Friday, 6 June 2014

THANKS for supporting us!

LG&H blog is now 3 weeks old and has been viewed 6,000 times!
All those people reading and interested in good health is just awesome.  Thanks for your support everyone!  Keep on pinning, tweeting and sharing on Facebook to help us spread the lean, green and healthy message !


Relax - its Friday! (but don't relax too much!)

Time to relax... its Friday!

I hope your weekend is enjoyable and relaxing, but don't get too slack!  Weekends are about letting your hair down a little, but don't abandon all your healthy habits.  Some studies show people generally take in more calories on Friday, Saturday and Sundays and also exercise less. Abandoning your healthy lifestyle plan for those two days can undermine all your hard work on the previous days.  This can just slow down progress towards your health and fitness goals and make it harder to get focused again on Monday.  

You are not a machine and you don't have to be perfect all the time. Enjoy a drink or two, a dinner out or tasty dessert with family, but remember to counteract that with a nice long walk, a yoga class, some dancing or swimming, a lovely light lunch and some great restful sleep. I will be having eggs and bacon and a big cappuccino  for breakfast with my husband in our favourite cafe on Saturday morning ... as I do every Saturday morning. And we will just have a light salad or some fruit for lunch to balance it all out and I will go for a run on Sunday. Remember this is not about a Monday to Friday extreme diet then "cheating" on the weekends. This is about sustainable lifestyle change every day of the year.

Enjoy your weekend!

Lyndal @ Lean Green and Healthy

Health news from the net 6 June 2014

Health news 6 June, 2014.
Do you enjoy reading about health as much as I do?
Here are links to a few health and nutrition related articles I was reading today. Click on the links for the full article and to read them from the source. Hope you find them interesting.

Lyndal @ Lean Green and Healthy

Viewpoints: can you be healthy at any weight?
This article was originally published in the Conversation

Australians are getting heavier and, as a result, are more likely to suffer life-threatening illnesses such as heart disease, diabetes and strokes.
But should we be worried about a bit of excess weight? After all, isn’t it better to focus on exercise so we can be healthy, whatever our size?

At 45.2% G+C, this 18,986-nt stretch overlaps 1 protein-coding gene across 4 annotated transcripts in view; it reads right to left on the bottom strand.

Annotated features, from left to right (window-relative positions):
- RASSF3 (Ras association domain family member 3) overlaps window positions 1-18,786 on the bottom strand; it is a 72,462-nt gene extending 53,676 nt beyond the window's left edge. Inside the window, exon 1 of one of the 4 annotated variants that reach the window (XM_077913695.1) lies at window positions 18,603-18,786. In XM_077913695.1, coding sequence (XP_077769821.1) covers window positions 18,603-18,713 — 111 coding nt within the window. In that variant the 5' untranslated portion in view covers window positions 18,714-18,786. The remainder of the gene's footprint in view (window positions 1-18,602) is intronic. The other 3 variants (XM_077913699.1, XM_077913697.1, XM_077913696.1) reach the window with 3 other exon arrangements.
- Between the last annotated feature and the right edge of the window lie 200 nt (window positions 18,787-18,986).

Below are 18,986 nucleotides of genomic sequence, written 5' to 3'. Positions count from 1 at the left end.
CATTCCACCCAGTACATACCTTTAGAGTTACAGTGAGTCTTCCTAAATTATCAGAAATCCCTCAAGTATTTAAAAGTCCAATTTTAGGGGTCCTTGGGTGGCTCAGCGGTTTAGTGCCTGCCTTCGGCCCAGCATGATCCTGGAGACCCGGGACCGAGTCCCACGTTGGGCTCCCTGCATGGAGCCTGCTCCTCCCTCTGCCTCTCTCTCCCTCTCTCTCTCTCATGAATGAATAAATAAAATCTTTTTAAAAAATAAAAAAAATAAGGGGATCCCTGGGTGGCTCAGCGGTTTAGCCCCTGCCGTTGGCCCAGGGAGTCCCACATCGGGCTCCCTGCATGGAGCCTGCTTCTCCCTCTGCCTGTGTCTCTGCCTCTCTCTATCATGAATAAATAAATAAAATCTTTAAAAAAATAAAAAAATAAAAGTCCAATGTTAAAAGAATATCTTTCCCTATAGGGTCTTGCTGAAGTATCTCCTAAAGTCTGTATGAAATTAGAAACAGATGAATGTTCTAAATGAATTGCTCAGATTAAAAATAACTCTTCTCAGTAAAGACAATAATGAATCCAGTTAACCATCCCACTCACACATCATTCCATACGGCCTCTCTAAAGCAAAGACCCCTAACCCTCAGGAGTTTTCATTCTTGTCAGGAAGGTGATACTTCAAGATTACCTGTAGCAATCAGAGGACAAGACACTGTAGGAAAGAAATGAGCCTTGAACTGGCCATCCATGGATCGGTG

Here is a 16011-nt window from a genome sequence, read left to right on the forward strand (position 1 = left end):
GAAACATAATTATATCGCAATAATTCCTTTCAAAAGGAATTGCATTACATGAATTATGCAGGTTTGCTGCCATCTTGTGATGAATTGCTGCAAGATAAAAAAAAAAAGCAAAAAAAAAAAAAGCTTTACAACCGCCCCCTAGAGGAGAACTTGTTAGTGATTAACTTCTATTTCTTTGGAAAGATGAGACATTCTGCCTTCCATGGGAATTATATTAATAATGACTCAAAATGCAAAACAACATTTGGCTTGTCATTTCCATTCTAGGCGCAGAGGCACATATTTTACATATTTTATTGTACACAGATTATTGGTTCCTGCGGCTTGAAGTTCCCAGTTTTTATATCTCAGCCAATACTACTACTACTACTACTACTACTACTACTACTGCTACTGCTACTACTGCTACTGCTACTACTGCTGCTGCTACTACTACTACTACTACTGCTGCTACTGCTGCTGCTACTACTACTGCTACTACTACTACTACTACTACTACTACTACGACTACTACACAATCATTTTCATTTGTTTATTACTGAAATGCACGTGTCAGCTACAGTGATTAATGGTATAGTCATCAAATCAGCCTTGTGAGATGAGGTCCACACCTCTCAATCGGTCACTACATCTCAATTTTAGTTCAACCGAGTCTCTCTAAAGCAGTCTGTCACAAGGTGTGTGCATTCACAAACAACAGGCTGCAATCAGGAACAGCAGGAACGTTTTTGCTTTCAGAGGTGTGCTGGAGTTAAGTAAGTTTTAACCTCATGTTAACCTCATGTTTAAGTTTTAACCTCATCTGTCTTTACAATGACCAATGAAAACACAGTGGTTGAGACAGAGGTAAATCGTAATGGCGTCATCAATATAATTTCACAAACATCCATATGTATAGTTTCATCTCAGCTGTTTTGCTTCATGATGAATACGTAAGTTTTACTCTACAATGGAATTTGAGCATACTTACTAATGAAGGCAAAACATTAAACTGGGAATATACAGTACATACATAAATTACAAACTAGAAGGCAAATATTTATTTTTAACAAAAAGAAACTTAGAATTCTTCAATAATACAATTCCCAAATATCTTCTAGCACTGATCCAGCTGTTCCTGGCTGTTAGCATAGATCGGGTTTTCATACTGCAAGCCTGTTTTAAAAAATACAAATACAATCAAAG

Today’s Viewpoints: can you be healthy at any weight? Tim Olds argues we can; while Anna Peeters outlines why we shouldn’t give up on keeping our weight in check.

Read more:
Is your weekend too much of an indulgence?
This article was originally published by Susie Burrell

Whether it is the after work drinks on a Friday, the Sunday brunch or an all-day family get together, chances are that your weekends are filled with plenty of eating and drinking. Unfortunately a weekend of catch ups, socialising and partying can also lead to a few extra kg, kg that few of us want. So here are the key ways you can prevent weekend weight gain whilst still enjoying your precious down time.
Things tend to get out of hand on the weekend from a food perspective for several reasons. 

Read more:
Exercise is so much more than an energy burner!
This article was originally published by Joanna McMillan

In the bottle before you is a pill, a marvel of modern medicine that will regulate gene transcription throughout your body, help prevent heart disease, stroke, diabetes, obesity, and 12 kinds of cancer – plus gallstones and diverticulitis. Expect the pill to improve your strength and balance as well as your blood lipid profile. Your bones will become stronger. You’ll grow new capillaries in your heart, your skeletal muscles, and your brain improving blood flow and the delivery of oxygen and nutrients. Your attention span will increase. If you have arthritis, your symptoms will improve. The pill will help you regulate your appetite and you’ll probably find you prefer healthier foods. You’ll feel better, younger even, and you will test younger according to a variety of physiologic measures.

Read more:
Does diet affect children's behaviour?
This article was originally published on ABC News

Talk to many parents and they'll list a number of foods guaranteed to turn their normally well-behaved offspring into an uncontrollable monster. But speak to those who spend their days working with children who have behavioural problems and you get a very different perspective.
Parenting forums, blogs and books are overflowing with advice about which foods to keep off the menu if you're worried about your child's behaviour. We're told children should avoid any foods containing additives, such as artificial colours or preservatives, along with anything containing sugar, wheat or dairy.
But how much of this relationship between food and children's behaviour is parental paranoia, and how much is real?

Read more: